Photo by Katie@!
The representativeness heuristic is a rule of thumb wherein people judge the probability or frequency of a hypothesis by considering how much the hypothesis resembles available data … While often very useful in everyday life, it can also result in neglect of relevant base rates and other cognitive biases
Want a simple explanation? We believe that “like goes with like”. We think the big effects must have big causes and vice versa. According to some researchers, that is why it took so many years to understand that Malaria comes from mosquito bites. Could such a horrible disease come from such a small insect? Well, yes.
However, the representativeness heuristic is much more common than you think. If something looks simple, we assume it is simple. Yet, as one of my professors is fond of saying – “simple does not mean simplistic”.
Here is one of my favorite quotes from Ignore Everybody by Hugh MacLeod:
Being good at anything is like figure skating – the definition of being good at it is being able to make it look easy. But it is never easy. Ever. That’s what the stupidly wrong people conveniently forget.
Think about it. Look around you. My favorite example. Sports. You sit on your couch at home and watch the player miss an easy shot. “Come on!” you shout out. “What a loser! Such an easy shot”. But it’s not easy. Chances are you could not make that shot. It looks easy, because you have seen professional athletes, who probably have been practicing since they were 6 years old for thousands of hours, doing it again and again, make such a shot. They make it look simple. And it is simple. Put the ball in the basket. Couldn’t be simpler than that. But it is not simplistic. Ever. This is the heart of the 10,000 hours idea so popularized by Malcolm Gladwell in his book, Outliers.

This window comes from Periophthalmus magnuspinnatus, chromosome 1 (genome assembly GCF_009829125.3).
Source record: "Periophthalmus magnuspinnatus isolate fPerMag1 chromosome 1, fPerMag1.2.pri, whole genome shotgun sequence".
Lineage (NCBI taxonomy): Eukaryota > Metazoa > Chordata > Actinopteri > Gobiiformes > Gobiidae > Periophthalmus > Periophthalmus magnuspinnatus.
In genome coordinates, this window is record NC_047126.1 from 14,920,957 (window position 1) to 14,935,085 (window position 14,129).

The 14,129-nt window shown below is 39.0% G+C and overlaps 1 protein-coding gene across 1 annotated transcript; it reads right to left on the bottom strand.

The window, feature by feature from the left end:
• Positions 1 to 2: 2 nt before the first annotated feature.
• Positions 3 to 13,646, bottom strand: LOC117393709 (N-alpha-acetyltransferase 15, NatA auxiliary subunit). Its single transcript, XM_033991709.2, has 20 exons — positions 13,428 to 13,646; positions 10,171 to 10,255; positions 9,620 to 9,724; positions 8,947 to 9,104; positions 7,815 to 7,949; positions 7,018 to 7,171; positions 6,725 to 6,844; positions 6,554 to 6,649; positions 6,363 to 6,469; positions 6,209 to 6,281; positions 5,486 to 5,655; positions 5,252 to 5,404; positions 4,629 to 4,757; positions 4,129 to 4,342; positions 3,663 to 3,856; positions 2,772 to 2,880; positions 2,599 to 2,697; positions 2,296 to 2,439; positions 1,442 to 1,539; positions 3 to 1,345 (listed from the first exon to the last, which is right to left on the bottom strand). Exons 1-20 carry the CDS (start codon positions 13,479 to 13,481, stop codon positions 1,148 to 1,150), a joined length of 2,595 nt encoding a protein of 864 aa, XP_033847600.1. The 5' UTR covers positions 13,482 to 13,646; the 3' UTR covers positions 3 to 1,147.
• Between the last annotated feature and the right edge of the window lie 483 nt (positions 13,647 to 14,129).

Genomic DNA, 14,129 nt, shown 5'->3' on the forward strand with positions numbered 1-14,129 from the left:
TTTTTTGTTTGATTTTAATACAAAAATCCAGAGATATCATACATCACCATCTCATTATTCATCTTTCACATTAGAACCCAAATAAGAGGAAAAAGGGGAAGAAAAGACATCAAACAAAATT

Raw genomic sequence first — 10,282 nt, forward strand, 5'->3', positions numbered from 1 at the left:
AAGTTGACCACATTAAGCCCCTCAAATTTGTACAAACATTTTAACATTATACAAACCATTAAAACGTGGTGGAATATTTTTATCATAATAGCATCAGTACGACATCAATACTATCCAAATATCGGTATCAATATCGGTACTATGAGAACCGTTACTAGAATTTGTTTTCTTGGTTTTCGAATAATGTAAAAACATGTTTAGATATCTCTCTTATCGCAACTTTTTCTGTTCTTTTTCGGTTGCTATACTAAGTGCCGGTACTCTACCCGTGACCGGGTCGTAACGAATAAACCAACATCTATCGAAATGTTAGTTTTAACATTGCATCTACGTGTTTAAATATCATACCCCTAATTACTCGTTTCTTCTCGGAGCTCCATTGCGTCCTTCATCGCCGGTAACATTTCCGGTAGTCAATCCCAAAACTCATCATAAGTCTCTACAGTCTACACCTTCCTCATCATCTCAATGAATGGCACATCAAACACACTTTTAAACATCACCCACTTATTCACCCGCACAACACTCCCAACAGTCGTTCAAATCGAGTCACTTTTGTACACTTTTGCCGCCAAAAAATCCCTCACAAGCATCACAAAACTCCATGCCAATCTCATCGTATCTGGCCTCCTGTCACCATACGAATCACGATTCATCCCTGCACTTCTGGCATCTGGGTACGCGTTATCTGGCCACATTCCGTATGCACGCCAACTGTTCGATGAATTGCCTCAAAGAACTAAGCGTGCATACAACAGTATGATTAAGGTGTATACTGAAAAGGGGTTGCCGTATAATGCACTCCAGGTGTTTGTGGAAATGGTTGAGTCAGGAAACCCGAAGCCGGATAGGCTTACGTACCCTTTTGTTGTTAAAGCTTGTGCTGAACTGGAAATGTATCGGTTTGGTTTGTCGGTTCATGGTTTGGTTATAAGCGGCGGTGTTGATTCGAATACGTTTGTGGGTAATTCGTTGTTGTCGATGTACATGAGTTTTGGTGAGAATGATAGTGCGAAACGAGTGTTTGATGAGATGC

And why am I writing about this? Because so many of the issues I write about in this blog seem so simple. The concepts a great manager should understand and follow are not rocket science. Yet, the fact that they are simple does not mean they are simplistic. The so called “soft skills” are the hardest to master. We should not confuse like with like. To get to the simple, we need to pass through a lot of complexity.
I would not give a fig for the simplicity this side of complexity, but I would give my life for the simplicity on the other side of complexity — Oliver Wendell Holmes, Jr.